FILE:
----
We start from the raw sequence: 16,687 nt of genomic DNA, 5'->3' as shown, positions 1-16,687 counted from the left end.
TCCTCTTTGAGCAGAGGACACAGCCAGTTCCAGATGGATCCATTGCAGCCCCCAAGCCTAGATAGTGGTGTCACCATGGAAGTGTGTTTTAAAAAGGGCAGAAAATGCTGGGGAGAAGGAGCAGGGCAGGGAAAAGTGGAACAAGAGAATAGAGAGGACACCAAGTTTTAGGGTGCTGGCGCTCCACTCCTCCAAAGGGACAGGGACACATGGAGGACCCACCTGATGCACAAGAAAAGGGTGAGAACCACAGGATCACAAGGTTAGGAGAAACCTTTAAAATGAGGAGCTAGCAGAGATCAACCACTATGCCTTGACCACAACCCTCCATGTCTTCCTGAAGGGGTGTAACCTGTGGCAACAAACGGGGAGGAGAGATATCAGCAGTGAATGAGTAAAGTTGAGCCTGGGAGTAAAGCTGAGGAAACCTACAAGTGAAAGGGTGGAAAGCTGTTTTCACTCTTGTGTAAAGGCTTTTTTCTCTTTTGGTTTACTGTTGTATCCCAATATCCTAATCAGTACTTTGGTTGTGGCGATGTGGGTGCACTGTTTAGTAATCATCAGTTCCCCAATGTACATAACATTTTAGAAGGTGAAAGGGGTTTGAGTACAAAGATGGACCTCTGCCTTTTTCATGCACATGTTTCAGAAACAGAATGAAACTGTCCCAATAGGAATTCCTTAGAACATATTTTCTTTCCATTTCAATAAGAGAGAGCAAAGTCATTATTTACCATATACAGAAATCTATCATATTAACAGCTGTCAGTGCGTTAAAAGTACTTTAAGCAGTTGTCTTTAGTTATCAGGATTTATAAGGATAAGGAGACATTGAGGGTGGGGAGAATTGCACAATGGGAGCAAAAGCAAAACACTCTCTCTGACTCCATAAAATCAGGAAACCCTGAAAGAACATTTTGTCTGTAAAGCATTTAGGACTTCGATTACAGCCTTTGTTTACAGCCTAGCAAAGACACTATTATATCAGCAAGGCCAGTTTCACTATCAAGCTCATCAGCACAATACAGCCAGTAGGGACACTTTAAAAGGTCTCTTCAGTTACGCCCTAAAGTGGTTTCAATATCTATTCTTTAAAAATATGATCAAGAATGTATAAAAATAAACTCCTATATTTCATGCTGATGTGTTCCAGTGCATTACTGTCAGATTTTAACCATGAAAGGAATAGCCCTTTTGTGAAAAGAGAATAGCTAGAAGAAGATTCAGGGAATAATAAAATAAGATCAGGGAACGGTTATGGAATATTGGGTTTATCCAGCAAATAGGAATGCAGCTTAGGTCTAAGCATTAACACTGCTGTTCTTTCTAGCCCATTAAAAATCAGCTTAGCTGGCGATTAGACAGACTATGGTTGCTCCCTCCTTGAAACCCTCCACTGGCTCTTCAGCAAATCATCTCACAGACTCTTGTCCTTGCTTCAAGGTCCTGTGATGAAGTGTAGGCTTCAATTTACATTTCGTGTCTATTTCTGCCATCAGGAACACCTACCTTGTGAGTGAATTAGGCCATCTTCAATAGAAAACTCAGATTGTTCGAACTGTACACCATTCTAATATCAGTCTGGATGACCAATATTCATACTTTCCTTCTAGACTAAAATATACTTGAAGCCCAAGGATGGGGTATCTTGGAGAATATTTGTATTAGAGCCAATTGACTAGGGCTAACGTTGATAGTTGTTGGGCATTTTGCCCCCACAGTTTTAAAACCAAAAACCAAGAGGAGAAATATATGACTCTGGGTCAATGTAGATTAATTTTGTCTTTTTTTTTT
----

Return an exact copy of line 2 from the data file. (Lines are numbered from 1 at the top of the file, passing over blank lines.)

TCCTCTTTGAGCAGAGGACACAGCCAGTTCCAGATGGATCCATTGCAGCCCCCAAGCCTAGATAGTGGTGTCACCATGGAAGTGTGTTTTAAAAAGGGCAGAAAATGCTGGGGAGAAGGAGCAGGGCAGGGAAAAGTGGAACAAGAGAATAGAGAGGACACCAAGTTTTAGGGTGCTGGCGCTCCACTCCTCCAAAGGGACAGGGACACATGGAGGACCCACCTGATGCACAAGAAAAGGGTGAGAACCACAGGATCACAAGGTTAGGAGAAACCTTTAAAATGAGGAGCTAGCAGAGATCAACCACTATGCCTTGACCACAACCCTCCATGTCTTCCTGAAGGGGTGTAACCTGTGGCAACAAACGGGGAGGAGAGATATCAGCAGTGAATGAGTAAAGTTGAGCCTGGGAGTAAAGCTGAGGAAACCTACAAGTGAAAGGGTGGAAAGCTGTTTTCACTCTTGTGTAAAGGCTTTTTTCTCTTTTGGTTTACTGTTGTATCCCAATATCCTAATCAGTACTTTGGTTGTGGCGATGTGGGTGCACTGTTTAGTAATCATCAGTTCCCCAATGTACATAACATTTTAGAAGGTGAAAGGGGTTTGAGTACAAAGATGGACCTCTGCCTTTTTCATGCACATGTTTCAGAAACAGAATGAAACTGTCCCAATAGGAATTCCTTAGAACATATTTTCTTTCCATTTCAATAAGAGAGAGCAAAGTCATTATTTACCATATACAGAAATCTATCATATTAACAGCTGTCAGTGCGTTAAAAGTACTTTAAGCAGTTGTCTTTAGTTATCAGGATTTATAAGGATAAGGAGACATTGAGGGTGGGGAGAATTGCACAATGGGAGCAAAAGCAAAACACTCTCTCTGACTCCATAAAATCAGGAAACCCTGAAAGAACATTTTGTCTGTAAAGCATTTAGGACTTCGATTACAGCCTTTGTTTACAGCCTAGCAAAGACACTATTATATCAGCAAGGCCAGTTTCACTATCAAGCTCATCAGCACAATACAGCCAGTAGGGACACTTTAAAAGGTCTCTTCAGTTACGCCCTAAAGTGGTTTCAATATCTATTCTTTAAAAATATGATCAAGAATGTATAAAAATAAACTCCTATATTTCATGCTGATGTGTTCCAGTGCATTACTGTCAGATTTTAACCATGAAAGGAATAGCCCTTTTGTGAAAAGAGAATAGCTAGAAGAAGATTCAGGGAATAATAAAATAAGATCAGGGAACGGTTATGGAATATTGGGTTTATCCAGCAAATAGGAATGCAGCTTAGGTCTAAGCATTAACACTGCTGTTCTTTCTAGCCCATTAAAAATCAGCTTAGCTGGCGATTAGACAGACTATGGTTGCTCCCTCCTTGAAACCCTCCACTGGCTCTTCAGCAAATCATCTCACAGACTCTTGTCCTTGCTTCAAGGTCCTGTGATGAAGTGTAGGCTTCAATTTACATTTCGTGTCTATTTCTGCCATCAGGAACACCTACCTTGTGAGTGAATTAGGCCATCTTCAATAGAAAACTCAGATTGTTCGAACTGTACACCATTCTAATATCAGTCTGGATGACCAATATTCATACTTTCCTTCTAGACTAAAATATACTTGAAGCCCAAGGATGGGGTATCTTGGAGAATATTTGTATTAGAGCCAATTGACTAGGGCTAACGTTGATAGTTGTTGGGCATTTTGCCCCCACAGTTTTAAAACCAAAAACCAAGAGGAGAAATATATGACTCTGGGTCAATGTAGATTAATTTTGTCTTTTTTTTTT